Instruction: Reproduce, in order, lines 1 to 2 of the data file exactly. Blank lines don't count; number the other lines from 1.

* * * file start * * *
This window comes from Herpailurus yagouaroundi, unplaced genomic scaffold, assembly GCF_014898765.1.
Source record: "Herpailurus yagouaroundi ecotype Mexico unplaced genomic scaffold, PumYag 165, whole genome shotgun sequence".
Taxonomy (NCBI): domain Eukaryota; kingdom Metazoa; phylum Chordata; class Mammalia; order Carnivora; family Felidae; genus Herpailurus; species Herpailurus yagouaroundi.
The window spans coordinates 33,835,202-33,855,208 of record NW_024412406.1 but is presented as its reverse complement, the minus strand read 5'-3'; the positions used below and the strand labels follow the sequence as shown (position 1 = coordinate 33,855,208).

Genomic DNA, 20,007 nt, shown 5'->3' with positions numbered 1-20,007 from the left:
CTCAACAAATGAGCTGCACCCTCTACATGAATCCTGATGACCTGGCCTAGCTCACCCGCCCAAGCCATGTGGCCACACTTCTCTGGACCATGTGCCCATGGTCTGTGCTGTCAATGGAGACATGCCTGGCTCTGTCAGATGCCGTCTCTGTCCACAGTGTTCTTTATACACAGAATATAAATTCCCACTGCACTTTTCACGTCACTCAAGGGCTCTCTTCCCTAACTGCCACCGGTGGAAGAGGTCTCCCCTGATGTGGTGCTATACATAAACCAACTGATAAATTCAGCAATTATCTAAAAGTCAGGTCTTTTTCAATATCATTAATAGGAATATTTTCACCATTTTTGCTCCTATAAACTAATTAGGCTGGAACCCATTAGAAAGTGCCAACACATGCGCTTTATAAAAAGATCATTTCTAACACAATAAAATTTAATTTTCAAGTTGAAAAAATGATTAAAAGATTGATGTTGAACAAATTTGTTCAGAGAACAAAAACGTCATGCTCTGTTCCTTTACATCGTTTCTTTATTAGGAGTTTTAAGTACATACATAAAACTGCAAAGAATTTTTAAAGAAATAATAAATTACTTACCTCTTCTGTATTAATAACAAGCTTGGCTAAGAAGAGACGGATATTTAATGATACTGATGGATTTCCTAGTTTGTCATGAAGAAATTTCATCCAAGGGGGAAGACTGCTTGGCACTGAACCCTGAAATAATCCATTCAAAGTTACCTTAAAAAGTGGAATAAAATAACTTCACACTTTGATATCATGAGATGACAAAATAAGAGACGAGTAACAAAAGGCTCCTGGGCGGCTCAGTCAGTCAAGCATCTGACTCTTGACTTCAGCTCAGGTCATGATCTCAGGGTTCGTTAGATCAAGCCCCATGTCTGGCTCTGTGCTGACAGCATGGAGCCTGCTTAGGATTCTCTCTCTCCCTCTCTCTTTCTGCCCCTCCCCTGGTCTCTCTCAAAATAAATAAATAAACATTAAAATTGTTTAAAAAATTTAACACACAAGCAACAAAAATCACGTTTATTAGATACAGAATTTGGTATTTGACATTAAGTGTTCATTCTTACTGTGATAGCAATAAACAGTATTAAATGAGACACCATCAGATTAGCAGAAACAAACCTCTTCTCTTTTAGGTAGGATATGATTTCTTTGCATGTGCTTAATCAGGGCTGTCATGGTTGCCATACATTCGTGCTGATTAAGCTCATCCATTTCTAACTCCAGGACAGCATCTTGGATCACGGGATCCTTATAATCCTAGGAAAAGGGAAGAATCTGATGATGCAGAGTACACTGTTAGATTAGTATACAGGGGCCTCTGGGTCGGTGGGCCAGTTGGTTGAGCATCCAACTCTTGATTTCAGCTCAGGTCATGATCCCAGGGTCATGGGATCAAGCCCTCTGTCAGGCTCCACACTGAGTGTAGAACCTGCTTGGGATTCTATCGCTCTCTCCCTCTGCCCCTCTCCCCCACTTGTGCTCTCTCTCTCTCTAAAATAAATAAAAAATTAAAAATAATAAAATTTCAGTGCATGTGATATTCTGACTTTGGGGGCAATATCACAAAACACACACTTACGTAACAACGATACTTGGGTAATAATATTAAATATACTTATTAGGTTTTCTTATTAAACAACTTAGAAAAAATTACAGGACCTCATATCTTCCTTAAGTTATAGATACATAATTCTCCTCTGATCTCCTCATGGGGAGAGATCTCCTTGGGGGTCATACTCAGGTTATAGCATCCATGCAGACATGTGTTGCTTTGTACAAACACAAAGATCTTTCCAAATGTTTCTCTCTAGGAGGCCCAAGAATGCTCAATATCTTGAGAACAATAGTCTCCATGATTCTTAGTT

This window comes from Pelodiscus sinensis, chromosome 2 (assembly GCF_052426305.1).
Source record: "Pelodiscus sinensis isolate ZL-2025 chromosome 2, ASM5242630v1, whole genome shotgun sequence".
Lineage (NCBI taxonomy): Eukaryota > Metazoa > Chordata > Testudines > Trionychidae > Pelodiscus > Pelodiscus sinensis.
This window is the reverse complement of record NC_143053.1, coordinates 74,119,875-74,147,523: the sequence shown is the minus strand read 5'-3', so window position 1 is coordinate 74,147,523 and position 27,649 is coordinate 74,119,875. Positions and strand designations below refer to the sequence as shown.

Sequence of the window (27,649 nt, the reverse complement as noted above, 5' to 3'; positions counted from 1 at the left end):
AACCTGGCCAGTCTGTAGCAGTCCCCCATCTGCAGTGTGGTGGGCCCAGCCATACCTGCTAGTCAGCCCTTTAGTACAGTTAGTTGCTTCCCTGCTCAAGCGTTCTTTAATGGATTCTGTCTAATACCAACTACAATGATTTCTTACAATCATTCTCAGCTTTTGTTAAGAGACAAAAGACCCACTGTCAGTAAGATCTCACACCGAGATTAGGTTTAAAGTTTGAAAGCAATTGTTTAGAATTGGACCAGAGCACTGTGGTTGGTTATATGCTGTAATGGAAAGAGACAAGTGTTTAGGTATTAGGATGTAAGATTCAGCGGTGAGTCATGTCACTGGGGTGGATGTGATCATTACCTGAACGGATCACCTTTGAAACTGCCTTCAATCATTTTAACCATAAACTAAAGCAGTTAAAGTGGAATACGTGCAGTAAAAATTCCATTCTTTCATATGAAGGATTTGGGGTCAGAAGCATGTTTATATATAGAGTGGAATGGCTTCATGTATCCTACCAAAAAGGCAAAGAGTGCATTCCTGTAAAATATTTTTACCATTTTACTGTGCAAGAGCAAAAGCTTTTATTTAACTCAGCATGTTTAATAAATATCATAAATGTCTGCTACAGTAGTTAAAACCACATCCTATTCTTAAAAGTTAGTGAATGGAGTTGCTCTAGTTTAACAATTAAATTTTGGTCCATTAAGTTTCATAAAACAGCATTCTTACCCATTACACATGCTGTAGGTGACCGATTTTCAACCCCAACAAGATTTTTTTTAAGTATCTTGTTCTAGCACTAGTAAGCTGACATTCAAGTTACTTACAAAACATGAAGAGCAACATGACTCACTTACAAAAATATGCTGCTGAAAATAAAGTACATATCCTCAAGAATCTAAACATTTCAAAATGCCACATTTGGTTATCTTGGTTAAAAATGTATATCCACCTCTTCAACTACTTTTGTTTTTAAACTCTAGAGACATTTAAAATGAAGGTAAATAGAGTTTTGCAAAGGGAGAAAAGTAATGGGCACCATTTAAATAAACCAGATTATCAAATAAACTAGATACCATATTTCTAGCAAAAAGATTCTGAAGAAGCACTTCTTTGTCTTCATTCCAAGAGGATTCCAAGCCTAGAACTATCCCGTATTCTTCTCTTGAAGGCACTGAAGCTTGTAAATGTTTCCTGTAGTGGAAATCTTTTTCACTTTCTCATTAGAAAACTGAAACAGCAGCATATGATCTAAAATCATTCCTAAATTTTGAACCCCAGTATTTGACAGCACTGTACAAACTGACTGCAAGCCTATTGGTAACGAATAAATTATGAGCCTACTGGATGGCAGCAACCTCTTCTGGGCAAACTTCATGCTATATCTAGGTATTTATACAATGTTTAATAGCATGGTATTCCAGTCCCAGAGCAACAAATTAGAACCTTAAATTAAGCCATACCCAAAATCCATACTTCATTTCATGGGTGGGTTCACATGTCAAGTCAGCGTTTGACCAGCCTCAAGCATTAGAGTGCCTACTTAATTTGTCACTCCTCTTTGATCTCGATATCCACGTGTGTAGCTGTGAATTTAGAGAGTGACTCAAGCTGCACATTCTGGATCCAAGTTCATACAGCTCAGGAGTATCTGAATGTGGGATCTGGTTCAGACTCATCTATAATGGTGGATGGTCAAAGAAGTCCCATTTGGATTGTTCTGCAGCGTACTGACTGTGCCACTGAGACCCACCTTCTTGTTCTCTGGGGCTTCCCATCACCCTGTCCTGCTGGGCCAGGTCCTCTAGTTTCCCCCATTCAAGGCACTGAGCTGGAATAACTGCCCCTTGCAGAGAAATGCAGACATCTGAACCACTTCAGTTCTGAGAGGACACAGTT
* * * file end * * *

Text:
This window comes from Herpailurus yagouaroundi, unplaced genomic scaffold, assembly GCF_014898765.1.
Source record: "Herpailurus yagouaroundi ecotype Mexico unplaced genomic scaffold, PumYag 165, whole genome shotgun sequence".